5 at 10: UTC hoops, Big East addition and Peyton Manning's future

5 at 10: UTC hoops, Big East addition and Peyton Manning's future

February 8th, 2012 by Jay Greeson in Sports

From the "Talk too much studios," let's go.

Chattanooga head coach John Shulman talks from the sideline in first half action as the Butler Bulldogs defeated the Mocs 57-46 at Hinkle Fieldhouse at Butler University in Indianapolis Tuesday. Joe Vitti / The Star

Chattanooga head coach John Shulman talks from the...

UTC hoops future

TFP ace columnist Mark Wiedmer shares with us here (Wiedmer: UTC bosses not inclined to end John Shulman's run) that UTC chancellor Roger Brown and athletic director Rick Hart are fully prepared to give Mocs basketball coach John Shulman another season to fix the UTC basketball team.

OK. We supposed.

As UTC hoops ace David Uchiyama tells us here (UTC season of promise falls to futility) that this basketball season of great hope and lofty goals is now dotted by the longest losing streak in UTC's Division-I era and could devolve into the first 20-loss season in program history?

The only conclusion is that must be OK, too. (Side note: As Weeds pointed out, and the time frame is interesting because this May will mark our 10-year anniversary at the TFP, the expectations of basketball success for the Mocs of today seem somewhat hollow compared to what they were when Henry Dickerson was dismissed in 2002.)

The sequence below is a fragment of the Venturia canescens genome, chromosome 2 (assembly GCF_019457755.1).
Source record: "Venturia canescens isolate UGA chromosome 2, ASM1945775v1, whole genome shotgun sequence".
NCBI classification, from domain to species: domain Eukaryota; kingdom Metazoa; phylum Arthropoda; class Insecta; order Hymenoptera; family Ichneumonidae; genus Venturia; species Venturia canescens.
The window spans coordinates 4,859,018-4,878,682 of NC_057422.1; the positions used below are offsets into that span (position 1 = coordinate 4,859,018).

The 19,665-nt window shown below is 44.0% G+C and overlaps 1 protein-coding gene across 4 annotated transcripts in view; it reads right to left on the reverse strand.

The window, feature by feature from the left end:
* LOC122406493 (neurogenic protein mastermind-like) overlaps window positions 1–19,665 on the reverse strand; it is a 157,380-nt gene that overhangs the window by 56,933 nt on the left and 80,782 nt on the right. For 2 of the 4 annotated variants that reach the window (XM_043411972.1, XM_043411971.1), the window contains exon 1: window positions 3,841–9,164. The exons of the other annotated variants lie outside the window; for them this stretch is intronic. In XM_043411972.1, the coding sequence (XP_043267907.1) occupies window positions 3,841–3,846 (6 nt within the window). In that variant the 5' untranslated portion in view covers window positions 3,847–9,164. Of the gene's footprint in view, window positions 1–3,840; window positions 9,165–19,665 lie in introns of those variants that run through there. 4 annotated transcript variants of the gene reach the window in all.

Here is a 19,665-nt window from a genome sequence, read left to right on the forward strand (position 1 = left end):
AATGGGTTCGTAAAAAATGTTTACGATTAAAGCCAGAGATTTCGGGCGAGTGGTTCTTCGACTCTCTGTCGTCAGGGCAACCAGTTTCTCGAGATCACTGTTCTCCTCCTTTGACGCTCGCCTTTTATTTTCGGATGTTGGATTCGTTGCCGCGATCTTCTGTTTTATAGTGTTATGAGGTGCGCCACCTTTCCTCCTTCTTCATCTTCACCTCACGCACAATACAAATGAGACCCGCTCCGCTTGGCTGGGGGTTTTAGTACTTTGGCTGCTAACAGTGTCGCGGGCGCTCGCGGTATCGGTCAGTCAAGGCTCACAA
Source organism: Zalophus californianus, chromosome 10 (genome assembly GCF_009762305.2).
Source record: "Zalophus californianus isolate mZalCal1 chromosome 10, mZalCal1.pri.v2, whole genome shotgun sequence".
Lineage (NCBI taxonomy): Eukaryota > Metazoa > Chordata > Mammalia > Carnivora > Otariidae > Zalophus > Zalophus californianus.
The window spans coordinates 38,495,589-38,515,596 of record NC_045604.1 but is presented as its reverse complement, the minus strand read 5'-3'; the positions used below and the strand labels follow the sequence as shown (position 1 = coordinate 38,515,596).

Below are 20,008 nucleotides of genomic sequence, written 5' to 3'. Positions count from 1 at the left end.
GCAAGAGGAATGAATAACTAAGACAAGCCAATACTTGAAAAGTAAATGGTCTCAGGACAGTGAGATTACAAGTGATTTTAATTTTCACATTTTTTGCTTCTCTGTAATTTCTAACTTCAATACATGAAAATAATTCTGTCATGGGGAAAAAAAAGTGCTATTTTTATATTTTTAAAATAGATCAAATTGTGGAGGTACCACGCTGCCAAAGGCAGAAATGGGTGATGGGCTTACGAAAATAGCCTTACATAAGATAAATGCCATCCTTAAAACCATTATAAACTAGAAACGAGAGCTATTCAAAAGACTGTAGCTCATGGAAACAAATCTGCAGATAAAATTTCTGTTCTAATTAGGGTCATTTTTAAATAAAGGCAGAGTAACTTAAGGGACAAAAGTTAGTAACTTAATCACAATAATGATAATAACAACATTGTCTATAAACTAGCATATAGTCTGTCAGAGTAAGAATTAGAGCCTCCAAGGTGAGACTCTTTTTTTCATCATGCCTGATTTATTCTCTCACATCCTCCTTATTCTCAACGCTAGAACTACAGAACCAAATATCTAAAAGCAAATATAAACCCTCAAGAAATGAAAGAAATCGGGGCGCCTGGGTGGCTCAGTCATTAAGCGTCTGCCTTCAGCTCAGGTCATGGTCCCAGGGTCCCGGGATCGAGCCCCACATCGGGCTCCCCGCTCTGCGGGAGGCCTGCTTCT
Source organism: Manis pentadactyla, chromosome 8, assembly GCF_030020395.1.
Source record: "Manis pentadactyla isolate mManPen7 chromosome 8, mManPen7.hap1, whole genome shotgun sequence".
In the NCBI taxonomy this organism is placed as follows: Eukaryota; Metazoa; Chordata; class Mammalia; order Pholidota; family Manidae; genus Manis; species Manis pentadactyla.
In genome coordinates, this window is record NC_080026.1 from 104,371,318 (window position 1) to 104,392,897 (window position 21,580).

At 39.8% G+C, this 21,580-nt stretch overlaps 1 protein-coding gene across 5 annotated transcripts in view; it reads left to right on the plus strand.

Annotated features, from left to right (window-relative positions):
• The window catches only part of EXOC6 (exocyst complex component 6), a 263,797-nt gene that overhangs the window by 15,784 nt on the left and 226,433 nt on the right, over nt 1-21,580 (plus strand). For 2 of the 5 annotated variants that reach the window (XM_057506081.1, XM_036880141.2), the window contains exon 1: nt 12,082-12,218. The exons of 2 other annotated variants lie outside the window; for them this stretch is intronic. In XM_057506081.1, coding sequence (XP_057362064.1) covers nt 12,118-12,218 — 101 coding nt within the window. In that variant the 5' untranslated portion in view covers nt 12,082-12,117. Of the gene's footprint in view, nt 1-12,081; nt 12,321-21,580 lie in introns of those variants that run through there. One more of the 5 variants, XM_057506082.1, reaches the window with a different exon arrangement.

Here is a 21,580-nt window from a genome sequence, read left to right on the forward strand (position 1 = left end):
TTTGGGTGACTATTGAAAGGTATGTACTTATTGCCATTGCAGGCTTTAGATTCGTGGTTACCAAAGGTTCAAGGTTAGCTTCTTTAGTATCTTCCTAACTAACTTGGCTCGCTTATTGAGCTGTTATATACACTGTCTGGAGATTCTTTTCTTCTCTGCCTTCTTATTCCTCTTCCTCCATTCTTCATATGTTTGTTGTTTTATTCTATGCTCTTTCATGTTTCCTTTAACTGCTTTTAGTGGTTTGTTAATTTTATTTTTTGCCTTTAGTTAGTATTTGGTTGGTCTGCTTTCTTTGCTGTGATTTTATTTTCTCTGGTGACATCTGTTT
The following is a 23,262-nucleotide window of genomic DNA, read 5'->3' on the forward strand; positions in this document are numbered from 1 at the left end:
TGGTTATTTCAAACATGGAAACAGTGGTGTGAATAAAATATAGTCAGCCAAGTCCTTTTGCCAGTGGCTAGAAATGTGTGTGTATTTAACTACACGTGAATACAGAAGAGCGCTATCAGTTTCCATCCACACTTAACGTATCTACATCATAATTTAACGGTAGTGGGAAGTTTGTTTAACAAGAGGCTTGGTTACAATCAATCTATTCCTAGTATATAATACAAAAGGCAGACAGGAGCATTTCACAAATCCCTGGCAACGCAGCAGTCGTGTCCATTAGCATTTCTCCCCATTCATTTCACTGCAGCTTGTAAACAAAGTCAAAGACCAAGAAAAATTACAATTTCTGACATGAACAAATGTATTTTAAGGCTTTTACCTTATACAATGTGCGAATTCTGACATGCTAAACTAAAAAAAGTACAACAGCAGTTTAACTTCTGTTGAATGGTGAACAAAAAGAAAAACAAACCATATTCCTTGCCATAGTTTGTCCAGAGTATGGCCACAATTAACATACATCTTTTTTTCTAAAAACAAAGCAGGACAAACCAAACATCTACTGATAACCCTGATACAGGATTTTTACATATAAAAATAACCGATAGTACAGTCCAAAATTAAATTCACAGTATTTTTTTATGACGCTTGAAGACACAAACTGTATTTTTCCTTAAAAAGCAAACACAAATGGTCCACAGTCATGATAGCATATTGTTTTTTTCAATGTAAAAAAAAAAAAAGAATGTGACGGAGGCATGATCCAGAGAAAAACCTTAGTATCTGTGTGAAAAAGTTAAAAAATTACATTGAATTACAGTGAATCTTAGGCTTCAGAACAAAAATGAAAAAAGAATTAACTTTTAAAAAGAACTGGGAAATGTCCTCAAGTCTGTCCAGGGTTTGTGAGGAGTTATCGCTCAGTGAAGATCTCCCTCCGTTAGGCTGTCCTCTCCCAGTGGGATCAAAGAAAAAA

To be fair, before firing any coach, the first or second question must always be, "Who are we going to get that is better?" That answer may not be pretty for Hart and the cash-strapped Mocs. As Weeds noted, to clear the table and start over would carry roughly a $600,000 price tag.

Almost every coach is hired to be fired ultimately. That's the circle of coaching life. There are two ways to get fired - losses on the court or shortcomings off it.

Situation 1: If you win on and off the floor, you could be Pat Summitt. And that's as rare as they come.

Situation 2: If you win on the floor and supporters look for ways to ignore the off-the-court shortcomings. The extreme level of this would be Bobby Knight.

Situation 3: If you win off the court but struggle on it, ADs and chancellors find was to highlight the positive.

Situation 4: If you lose on and off the court, ADs and chancellors hope to avoid going down with the sinking ship.

It's pretty clear where the Mocs are, and that Brown and Hart are playing situation No. 3.

But eight years in, this quote from Hart - "It's not a bad product. We're just not winning. But I feel better about the management of our basketball program than any other year I've been here." - is not unlike saying "We love this car. The seats are great and it's the best radio ever... too bad it won't start."

In this Nov. 5, 2011, file photo, Alabama running back Eddie Lacy (42) is tackled by LSU linebacker Karnell Hatcher (37) and defensive tackle Josh Downs (77) during the first half of an NCAA college football game in Tuscaloosa, Ala. They are two of the nation's toughest defenses, so don't expect a lot of points when top-ranked LSU meets No. 12 Georgia in the SEC championship game. (AP Photo/Butch Dill, File)